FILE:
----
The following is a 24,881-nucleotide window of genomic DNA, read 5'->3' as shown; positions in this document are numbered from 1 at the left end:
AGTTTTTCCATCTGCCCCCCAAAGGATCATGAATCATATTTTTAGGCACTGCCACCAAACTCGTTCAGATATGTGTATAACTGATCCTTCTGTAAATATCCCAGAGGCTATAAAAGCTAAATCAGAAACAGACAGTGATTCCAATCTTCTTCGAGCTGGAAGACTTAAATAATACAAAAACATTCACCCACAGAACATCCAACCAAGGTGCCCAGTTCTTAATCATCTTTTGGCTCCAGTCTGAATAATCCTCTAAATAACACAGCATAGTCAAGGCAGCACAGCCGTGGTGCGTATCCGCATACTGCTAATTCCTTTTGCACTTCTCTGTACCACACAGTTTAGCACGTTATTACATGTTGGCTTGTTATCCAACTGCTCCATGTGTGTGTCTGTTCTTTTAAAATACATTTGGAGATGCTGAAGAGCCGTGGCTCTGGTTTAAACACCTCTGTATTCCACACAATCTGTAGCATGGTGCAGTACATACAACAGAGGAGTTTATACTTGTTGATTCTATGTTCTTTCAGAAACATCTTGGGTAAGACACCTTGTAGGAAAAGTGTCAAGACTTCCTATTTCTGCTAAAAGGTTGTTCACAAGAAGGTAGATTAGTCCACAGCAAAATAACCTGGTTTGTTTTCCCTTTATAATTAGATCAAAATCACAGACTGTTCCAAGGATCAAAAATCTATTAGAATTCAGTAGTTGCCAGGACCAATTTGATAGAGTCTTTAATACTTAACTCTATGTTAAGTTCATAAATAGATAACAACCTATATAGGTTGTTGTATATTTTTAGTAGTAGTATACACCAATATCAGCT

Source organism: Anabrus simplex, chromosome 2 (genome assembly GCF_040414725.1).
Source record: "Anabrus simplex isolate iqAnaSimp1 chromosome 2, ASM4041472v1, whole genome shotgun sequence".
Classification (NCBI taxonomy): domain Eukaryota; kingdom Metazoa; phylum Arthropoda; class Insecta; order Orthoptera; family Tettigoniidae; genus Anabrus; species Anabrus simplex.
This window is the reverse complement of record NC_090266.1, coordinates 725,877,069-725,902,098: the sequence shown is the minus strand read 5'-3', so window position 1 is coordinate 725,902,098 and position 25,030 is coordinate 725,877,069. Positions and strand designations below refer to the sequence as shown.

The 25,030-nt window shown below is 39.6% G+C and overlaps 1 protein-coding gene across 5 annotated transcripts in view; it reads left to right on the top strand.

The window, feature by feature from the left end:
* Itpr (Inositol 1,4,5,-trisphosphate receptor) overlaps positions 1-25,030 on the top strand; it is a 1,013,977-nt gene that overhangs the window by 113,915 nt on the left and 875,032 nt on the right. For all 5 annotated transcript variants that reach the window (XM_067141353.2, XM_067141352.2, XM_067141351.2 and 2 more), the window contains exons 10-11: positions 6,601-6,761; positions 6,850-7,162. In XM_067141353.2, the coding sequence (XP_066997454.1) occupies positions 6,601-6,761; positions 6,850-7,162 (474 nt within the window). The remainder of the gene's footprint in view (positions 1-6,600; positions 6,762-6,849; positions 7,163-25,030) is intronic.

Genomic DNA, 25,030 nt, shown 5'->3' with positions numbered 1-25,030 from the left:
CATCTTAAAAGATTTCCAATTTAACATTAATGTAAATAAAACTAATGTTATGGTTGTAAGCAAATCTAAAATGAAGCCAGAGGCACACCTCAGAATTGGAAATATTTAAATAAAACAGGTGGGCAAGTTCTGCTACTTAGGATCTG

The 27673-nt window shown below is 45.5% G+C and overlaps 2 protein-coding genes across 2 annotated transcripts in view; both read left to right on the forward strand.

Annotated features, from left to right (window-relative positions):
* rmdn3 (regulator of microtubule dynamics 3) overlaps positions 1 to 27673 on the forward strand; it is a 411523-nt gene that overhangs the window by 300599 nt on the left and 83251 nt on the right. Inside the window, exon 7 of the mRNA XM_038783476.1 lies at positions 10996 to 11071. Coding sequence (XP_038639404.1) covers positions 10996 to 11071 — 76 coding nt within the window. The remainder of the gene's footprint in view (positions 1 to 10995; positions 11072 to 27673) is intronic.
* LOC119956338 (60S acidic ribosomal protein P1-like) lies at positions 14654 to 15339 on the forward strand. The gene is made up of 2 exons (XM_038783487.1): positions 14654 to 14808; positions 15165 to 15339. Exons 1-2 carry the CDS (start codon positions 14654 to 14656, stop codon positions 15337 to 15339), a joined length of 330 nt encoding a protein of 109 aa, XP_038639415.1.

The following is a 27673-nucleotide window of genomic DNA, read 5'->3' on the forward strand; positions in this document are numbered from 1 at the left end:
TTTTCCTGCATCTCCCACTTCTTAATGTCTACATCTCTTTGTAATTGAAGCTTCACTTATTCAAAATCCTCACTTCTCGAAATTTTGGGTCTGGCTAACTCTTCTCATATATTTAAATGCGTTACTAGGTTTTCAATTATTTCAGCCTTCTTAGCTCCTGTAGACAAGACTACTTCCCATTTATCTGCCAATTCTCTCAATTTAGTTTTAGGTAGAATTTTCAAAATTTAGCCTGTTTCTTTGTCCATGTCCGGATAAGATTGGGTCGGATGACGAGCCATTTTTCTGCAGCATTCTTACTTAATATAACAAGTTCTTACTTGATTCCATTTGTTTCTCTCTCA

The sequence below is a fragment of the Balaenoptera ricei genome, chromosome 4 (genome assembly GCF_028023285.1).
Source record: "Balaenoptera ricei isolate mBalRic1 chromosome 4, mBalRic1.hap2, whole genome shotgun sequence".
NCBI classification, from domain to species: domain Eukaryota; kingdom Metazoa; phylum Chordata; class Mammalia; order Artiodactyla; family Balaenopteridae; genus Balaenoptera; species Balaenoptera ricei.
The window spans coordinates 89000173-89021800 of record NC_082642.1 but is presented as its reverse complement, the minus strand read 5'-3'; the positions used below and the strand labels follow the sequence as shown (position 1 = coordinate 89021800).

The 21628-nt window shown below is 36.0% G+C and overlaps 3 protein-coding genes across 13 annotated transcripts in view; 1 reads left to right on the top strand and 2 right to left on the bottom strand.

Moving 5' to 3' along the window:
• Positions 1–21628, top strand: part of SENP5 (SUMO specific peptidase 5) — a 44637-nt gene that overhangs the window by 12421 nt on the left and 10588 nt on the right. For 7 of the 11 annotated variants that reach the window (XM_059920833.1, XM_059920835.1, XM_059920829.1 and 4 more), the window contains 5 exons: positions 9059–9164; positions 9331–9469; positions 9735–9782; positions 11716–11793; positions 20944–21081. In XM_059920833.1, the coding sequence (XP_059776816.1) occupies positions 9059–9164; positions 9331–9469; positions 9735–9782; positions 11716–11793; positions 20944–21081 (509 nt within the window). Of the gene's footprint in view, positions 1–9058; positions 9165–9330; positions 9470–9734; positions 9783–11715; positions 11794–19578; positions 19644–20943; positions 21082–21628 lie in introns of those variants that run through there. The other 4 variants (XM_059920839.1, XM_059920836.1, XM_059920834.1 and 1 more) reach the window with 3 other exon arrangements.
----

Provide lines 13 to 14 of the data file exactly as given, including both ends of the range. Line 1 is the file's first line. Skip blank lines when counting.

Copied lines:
Annotated features, from left to right (window-relative positions):
* rmdn3 (regulator of microtubule dynamics 3) overlaps positions 1 to 27673 on the forward strand; it is a 411523-nt gene that overhangs the window by 300599 nt on the left and 83251 nt on the right. Inside the window, exon 7 of the mRNA XM_038783476.1 lies at positions 10996 to 11071. Coding sequence (XP_038639404.1) covers positions 10996 to 11071 — 76 coding nt within the window. The remainder of the gene's footprint in view (positions 1 to 10995; positions 11072 to 27673) is intronic.